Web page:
Year-on-year, headline retail sales spiked by 3.9%, which is the strongest reading in 13 months and is stronger than the expected 2.4% annual increase.

The annual core reading was even more impressive since it came in at +4.4%, which is a 17-month high and significantly better than the expectd 2.5% increase.

Needless to say, the growth in retail sales volume was broad-based, with all store types reporting higher sales, with the exception of automotive fuel stores.

Sentiment switches to risk-on

The major European equity indices started the trading day on a weak footing, basically because of risk sentiment spillover from the earlier Asian session, since market analysts were citing poor Chinese data and concern over the trade spat between the U.S. and China as supposedly souring overall risk sentiment.

That changed when the ECB announced its monetary policy statement, however, since the major European equity indices quickly erased their gains and then shot higher into positive territory, very likely because the market was pleased to hear that the ECB isn’t planning to hike rates anytime soon.

  • The pan-European FTSEurofirst 300 was up by 0.24% to 1,521.05
  • Germany’s DAX was up by 0.35% to 12,936.13
  • The blue-chip Euro Stoxx 50 was up by 0.30% to 3,493.05

U.S. equity futures were also in the red earlier but were jolted higher in the wake of the ECB statement.

  • S&P 500 futures were up by 0.22% to 2,785.00
  • Nasdaq futures were up by 0.25% to 7,248.75

Major Market Mover(s):

EUR

The euro had a noticeable tilt to the upside in the roundup to the ECB statement.

And when the ECB did finally announce its monetary policy statement, the euro tried to jump higher because of ECB announced an end to its QE program.

However, bears quickly jumped out of the woods and mauled the bulls, likely because ending the ECB’s QE program was widely anticipated. Basically a “buy the rumor, sell the news” kind of scenario played out.

However, it’s also very likely that fresh bears were enticed to attack because of the ECB’s disappointing forward guidance on interest rates since market analysts were pointing out that traders have already priced in a rate hike by June 2019.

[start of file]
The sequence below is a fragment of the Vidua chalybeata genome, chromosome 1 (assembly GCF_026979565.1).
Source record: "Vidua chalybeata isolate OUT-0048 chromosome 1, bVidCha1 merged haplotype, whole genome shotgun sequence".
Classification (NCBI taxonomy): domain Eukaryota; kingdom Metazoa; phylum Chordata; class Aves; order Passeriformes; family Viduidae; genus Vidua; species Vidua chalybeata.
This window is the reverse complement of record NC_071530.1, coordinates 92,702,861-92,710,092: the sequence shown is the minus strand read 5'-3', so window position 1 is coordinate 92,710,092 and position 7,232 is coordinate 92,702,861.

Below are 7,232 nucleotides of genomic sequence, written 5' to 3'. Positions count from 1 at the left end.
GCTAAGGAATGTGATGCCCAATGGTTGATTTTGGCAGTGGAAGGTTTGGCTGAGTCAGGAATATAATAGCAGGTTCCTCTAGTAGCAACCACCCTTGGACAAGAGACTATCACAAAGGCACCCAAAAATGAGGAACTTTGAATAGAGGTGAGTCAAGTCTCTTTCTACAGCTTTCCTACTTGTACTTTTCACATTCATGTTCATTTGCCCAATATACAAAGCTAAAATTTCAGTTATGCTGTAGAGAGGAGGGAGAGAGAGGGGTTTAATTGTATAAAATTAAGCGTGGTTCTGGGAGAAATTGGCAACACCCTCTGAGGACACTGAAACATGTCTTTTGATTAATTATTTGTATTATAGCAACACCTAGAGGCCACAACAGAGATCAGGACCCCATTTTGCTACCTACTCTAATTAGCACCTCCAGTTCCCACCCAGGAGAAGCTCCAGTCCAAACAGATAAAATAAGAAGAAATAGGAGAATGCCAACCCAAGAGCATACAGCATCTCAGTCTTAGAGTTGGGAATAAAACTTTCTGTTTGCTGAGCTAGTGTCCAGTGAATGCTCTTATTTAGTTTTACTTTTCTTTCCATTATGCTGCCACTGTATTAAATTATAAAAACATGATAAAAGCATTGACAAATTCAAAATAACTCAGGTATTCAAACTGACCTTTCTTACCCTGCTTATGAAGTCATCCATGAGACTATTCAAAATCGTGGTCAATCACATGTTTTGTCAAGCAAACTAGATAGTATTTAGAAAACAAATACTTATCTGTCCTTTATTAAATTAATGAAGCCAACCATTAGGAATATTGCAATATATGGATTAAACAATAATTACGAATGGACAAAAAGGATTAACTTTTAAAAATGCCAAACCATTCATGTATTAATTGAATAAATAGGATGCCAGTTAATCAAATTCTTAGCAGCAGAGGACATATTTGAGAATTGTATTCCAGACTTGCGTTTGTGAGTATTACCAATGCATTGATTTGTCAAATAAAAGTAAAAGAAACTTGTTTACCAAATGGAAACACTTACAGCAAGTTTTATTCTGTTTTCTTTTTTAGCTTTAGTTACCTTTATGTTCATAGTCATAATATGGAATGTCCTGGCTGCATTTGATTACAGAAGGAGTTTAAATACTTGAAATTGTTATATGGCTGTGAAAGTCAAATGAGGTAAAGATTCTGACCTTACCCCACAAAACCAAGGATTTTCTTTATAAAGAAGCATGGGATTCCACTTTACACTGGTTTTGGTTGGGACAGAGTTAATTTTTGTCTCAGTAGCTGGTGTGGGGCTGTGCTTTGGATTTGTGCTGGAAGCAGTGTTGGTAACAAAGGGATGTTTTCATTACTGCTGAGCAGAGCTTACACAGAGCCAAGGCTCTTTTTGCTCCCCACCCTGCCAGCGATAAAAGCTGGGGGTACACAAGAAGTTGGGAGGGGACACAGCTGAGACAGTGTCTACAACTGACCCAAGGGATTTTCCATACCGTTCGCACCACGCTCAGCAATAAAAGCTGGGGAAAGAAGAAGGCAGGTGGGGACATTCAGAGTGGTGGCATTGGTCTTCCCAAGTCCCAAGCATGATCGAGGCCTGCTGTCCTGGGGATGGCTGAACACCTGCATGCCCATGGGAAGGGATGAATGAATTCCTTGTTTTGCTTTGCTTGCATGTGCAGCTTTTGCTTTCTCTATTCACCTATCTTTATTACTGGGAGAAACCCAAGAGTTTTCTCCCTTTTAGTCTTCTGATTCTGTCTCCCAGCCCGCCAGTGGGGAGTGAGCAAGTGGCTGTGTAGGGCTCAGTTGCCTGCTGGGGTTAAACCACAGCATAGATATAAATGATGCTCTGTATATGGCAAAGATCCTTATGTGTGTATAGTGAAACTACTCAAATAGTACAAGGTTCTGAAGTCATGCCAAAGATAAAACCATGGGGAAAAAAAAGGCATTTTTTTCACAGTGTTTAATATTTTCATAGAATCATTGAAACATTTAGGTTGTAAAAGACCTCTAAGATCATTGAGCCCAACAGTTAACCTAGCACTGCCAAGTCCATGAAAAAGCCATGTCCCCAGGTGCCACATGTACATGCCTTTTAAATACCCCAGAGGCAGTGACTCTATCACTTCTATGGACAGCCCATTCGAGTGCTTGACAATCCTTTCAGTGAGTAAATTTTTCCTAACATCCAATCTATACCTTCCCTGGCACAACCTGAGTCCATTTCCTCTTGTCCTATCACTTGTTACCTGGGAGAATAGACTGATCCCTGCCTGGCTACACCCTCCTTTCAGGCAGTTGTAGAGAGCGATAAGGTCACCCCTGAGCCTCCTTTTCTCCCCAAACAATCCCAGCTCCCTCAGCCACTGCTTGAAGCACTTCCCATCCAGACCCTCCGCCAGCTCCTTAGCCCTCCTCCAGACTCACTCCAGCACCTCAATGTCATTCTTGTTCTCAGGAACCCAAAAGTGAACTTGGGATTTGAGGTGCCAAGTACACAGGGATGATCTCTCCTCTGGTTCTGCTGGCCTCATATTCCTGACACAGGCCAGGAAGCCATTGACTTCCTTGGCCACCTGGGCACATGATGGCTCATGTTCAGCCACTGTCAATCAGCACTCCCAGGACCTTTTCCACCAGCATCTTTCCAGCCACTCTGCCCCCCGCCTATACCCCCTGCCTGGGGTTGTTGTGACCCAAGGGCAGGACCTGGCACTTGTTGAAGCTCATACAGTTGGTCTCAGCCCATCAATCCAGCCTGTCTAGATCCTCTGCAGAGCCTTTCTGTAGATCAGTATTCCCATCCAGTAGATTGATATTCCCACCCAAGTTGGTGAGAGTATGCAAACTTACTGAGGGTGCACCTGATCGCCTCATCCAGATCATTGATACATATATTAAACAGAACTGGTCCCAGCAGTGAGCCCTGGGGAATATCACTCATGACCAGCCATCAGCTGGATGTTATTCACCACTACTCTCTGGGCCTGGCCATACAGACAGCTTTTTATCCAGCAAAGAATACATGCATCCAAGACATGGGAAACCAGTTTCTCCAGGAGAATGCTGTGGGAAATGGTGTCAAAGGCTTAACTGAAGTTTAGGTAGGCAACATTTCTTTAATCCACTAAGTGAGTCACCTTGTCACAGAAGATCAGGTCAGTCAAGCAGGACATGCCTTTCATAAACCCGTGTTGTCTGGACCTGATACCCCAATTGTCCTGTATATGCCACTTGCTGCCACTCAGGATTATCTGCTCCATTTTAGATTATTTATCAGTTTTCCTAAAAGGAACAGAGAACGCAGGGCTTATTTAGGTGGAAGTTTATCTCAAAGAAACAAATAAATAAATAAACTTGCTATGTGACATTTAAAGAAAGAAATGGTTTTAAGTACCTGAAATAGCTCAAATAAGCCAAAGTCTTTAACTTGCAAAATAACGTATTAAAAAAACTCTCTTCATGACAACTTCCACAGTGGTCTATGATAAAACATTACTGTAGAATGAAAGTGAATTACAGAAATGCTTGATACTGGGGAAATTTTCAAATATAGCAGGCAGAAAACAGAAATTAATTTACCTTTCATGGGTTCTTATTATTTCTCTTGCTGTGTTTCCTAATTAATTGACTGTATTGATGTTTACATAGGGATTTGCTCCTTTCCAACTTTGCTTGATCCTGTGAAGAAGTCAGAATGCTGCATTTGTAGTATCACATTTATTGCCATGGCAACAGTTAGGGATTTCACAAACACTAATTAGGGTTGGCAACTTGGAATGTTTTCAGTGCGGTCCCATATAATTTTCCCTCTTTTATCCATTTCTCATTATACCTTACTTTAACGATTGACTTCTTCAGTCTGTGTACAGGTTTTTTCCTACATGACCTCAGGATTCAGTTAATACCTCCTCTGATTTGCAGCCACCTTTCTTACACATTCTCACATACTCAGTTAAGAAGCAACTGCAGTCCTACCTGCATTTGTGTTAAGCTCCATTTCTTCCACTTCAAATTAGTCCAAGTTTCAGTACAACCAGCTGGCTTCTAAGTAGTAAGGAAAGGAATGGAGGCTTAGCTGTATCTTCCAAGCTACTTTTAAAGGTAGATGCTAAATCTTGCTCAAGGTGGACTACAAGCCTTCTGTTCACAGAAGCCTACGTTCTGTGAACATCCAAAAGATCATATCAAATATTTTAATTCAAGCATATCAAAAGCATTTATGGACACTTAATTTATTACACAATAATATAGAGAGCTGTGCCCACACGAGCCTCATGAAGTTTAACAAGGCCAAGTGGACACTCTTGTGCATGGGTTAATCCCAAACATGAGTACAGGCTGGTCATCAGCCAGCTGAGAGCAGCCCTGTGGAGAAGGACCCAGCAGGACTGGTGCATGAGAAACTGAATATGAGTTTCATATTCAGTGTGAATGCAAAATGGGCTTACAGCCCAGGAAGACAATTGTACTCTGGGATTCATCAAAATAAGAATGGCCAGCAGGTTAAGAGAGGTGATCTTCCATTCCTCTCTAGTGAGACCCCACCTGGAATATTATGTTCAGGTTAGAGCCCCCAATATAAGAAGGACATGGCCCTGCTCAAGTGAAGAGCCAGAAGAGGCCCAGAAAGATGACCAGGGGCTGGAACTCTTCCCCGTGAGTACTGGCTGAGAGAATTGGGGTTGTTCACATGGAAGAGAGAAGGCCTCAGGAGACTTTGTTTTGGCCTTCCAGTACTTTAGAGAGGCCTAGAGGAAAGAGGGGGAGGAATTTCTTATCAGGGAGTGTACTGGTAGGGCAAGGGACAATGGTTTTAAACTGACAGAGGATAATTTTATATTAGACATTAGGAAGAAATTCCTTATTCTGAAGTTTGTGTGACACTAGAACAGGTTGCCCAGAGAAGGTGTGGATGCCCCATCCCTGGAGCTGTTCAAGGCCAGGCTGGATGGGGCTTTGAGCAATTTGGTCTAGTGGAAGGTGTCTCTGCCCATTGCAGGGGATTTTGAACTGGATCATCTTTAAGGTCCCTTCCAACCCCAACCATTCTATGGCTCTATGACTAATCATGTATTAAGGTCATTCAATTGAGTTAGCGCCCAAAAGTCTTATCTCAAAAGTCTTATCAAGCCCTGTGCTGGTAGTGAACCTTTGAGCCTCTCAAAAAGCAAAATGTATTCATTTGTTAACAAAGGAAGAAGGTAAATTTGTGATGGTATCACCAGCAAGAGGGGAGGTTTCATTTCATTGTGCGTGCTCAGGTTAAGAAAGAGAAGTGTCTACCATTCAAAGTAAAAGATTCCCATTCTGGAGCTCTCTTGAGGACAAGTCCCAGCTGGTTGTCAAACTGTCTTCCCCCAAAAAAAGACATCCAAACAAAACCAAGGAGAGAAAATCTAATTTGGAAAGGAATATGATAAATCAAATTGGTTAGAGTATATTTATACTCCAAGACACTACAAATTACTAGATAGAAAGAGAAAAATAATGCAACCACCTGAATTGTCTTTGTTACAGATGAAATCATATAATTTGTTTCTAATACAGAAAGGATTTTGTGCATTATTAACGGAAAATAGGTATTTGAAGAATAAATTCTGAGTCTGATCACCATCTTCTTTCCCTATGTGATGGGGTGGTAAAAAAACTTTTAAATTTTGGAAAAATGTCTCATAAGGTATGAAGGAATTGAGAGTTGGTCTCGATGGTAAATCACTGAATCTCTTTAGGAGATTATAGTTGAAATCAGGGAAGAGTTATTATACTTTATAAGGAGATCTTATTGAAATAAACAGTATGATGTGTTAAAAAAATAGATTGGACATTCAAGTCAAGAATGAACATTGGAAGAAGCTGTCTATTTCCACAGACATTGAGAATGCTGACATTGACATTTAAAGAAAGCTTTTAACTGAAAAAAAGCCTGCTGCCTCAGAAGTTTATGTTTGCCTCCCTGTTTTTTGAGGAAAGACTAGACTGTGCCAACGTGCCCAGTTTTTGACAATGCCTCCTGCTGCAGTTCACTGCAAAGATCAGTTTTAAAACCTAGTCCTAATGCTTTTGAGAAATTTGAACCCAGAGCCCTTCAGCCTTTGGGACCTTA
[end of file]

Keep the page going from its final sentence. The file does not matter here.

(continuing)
EUR/USD was down by 74 pips (-0.63%) to 1.1739, EUR/GBP was down by 46 pips (-0.52%) to 0.8768, EUR/JPY was down by 65 pips (-0.50%) to 129.25

USD

The Greenback was mixed for most of the session but it suddenly became the top-performing currency of the session when the euro plunged because of the ECB statement.

There were no direct catalysts for the Greenback itself, so it’s likely that the Greenback was feeding off the euro’s weakness as monetary policy divergence and interest rate differentials came into play, given that the Fed hiked yesterday (and signaled more hikes), while the ECB said that interest rates ain’t moving anytime soon.

USD/JPY was up by 9 pips (+0.08%) to 110.11, USD/CHF was up by 34 pips (+0.35%) to 0.9870, USD/CAD was up by 5 pips (+0.04%) to 1.2978

GBP

The pound dominated its peers for most of the session, thanks to the U.K.’s stronger-than-expected retail sales report.

The pound did eventually lose out to the Greenback, though. Still, second place ain’t too bad. The pound may soon lose its ranking to the Kiwi and Aussie, though, since the two are closing the gap against the pound, likely because of the risk-on vibes.

GBP/USD was down by 5 pips (-0.04%) to 1.3387 but reached an intraday high of 1.3446 earlier, GBP/CHF was up by 30 pips (+0.23%) to 1.3213, GBP/JPY was up by 14 pips (+0.10%) to 147.49

Watch Out For:

  • 12:30 pm GMT: ECB presser; watch it live here
  • 12:30 pm GMT: Headline (0.4% expected vs. 0.3% previous) and core (0.5% expected vs. 0.3% previous) readings for U.S. retail sales
  • 12:30 pm GMT: U.S. initial jobless claims (223K expected vs. 222K previous)
  • 12:30 pm GMT: Canada’s NHPI (0.0% expected, same as previous)
  • 2:00 pm GMT: U.S. business inventories (0.3% expected, 0.0% previous)